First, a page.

Dear Teacher

Dear Teacher,

I just wanted to let you know that ‘sweaty dishevelled mess’ is not the look I’m aiming for in a morning. It’s just that to get my two children to where they need to get to in a morning involves a lot of effort and doesn’t leave much time for brushing hair. I realise that you don’t see me trying to discourage them from picking up ten thousand bits of leaves/going back for something really ‘pretty’ they saw in the middle of the road/swinging from everything that they can swing from on the way but I do. I realise that you don’t see the balancing act I perform every morning between the both of them to ensure they’ve both had exactly the same from me, but I do. You don’t see the negotiating two sensory challenged children into a uniform, but I do. So if you could refrain from looking me up and down when I come in, that would be lovely.

I also wanted to let you know that we didn’t ‘forget’ to colour the homework in, I purposefully didn’t to it with her. Which I explained in the home/school book but as it was still in the bottom of her bag when I collected her, I’m guessing you didn’t read. As my daughter can’t read yet, the ‘don’t forget to colour in’ comment is not very helpful, who is it you were reminding?

I’m sorry that you felt the need to have a conversation with the learning support assistant about me and my daughter when we were waiting in the corridor. For the record, I’m not ‘over anxious’, she’s not ‘fine’ and we will continue to need support throughout the school year. When my daughter smiles at you, she’s not smiling at you as a greeting or because she’s happy, she’s smiling at you because she’s learnt this is a good way to make adults leave her alone, she’s smiling at you because she hasn’t understood what you’ve asked her to do and she’s afraid to ask again, she’s smiling at you because she’s learnt that that’s a way to not have to reply to you.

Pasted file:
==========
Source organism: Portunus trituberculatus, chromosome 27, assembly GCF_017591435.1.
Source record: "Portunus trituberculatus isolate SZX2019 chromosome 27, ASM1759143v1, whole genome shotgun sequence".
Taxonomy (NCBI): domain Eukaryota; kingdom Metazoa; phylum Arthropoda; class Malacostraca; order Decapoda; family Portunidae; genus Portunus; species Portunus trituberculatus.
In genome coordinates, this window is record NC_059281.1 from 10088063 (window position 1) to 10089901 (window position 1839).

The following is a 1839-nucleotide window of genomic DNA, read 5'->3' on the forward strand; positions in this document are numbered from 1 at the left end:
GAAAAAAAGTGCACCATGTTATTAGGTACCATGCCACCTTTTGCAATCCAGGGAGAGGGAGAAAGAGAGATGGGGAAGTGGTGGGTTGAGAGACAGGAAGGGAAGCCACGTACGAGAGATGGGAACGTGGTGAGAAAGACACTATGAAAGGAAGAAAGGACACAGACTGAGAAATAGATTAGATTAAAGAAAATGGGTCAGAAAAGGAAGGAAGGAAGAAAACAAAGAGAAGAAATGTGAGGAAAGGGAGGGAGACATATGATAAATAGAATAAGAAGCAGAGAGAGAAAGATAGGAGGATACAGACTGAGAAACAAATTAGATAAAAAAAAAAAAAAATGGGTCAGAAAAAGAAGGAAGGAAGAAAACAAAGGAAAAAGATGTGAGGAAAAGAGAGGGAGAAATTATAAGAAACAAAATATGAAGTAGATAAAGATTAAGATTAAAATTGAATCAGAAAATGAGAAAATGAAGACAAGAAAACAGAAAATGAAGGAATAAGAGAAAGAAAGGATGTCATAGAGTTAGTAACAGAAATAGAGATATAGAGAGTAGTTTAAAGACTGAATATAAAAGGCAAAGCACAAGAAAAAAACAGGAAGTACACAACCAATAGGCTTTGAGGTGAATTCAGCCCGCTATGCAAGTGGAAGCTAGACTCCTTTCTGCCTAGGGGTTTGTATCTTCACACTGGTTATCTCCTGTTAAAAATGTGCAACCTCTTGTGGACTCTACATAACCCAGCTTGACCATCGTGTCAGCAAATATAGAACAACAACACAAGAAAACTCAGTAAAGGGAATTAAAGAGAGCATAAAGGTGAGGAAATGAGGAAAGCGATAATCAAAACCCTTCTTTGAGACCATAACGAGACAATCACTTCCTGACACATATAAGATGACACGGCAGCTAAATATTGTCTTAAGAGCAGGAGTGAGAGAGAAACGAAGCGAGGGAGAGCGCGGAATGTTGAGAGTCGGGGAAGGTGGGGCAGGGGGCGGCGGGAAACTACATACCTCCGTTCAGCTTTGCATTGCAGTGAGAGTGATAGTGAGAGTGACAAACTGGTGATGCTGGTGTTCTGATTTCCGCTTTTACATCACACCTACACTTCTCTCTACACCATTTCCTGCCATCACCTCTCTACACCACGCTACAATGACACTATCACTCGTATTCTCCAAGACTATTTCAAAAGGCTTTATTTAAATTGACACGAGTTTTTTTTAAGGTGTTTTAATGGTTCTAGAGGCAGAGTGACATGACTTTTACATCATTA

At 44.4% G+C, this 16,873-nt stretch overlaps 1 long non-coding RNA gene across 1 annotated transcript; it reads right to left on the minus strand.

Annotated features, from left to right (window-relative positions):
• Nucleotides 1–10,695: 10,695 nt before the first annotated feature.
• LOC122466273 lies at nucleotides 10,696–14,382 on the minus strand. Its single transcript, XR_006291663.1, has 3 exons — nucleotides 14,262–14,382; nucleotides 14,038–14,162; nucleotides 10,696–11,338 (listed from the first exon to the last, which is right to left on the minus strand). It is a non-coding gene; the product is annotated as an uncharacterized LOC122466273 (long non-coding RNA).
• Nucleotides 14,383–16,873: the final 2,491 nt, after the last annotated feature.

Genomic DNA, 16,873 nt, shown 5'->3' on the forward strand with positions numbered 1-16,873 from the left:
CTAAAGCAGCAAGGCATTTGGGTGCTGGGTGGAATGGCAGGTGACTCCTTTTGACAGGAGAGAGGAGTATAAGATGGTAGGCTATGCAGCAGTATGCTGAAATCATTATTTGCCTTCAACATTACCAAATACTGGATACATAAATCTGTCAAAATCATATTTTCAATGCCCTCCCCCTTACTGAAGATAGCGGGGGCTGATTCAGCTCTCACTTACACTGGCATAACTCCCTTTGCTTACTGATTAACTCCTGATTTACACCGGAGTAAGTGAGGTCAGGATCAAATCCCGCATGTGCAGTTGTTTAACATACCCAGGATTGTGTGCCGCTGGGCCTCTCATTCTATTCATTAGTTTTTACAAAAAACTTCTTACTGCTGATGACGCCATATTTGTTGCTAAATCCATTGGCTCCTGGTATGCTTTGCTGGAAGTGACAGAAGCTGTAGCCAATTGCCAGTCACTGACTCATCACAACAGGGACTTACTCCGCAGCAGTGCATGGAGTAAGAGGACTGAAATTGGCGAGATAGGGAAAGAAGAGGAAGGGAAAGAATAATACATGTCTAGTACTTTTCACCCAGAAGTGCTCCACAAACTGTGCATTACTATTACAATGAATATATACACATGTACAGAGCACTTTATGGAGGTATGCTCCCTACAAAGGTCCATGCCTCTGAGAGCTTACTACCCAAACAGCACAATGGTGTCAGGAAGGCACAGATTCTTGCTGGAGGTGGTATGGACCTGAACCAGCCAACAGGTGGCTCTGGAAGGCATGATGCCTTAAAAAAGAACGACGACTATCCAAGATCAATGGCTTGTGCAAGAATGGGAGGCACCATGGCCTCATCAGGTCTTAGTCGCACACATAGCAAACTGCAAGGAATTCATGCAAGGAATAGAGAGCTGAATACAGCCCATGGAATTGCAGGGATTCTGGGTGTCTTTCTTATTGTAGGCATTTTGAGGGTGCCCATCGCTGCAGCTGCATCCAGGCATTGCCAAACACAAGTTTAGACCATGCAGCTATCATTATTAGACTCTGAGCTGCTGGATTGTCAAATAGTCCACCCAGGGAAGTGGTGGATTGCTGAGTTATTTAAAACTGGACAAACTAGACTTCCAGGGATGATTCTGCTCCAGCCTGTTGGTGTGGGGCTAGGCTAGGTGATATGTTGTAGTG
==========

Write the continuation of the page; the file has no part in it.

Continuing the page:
I need you to know that I will continue bringing my child into the classroom for as long as she needs me to. I know this goes against your ‘children should be independent by now’ theory and that you don’t want me there every morning but I will be. For me, the fact that my child is refusing to let go of my hand is a hugely positive thing and so I will continue to hold it.

I know that as a primary teacher you work really hard and that you are shattered and that it’s only the third week back but you’re already looking forward to the holiday. I understand this because I’m a primary teacher myself. But we have one chance to get this right for my daughter and I’m going to do everything I can to make sure that school goes the way it should. Because as a family, we’re struggling. The violence and aggression that surrounds our home would no doubt shock you if you saw it. But even if you don’t see it, you need to try to understand it. We need you to understand that she’s not acting out but she’s terrified and she’s bringing all that terrified home.

So I’ll see you tomorrow and the day after and the day after. And every day until my child walks into your classroom with the smile I know is real.

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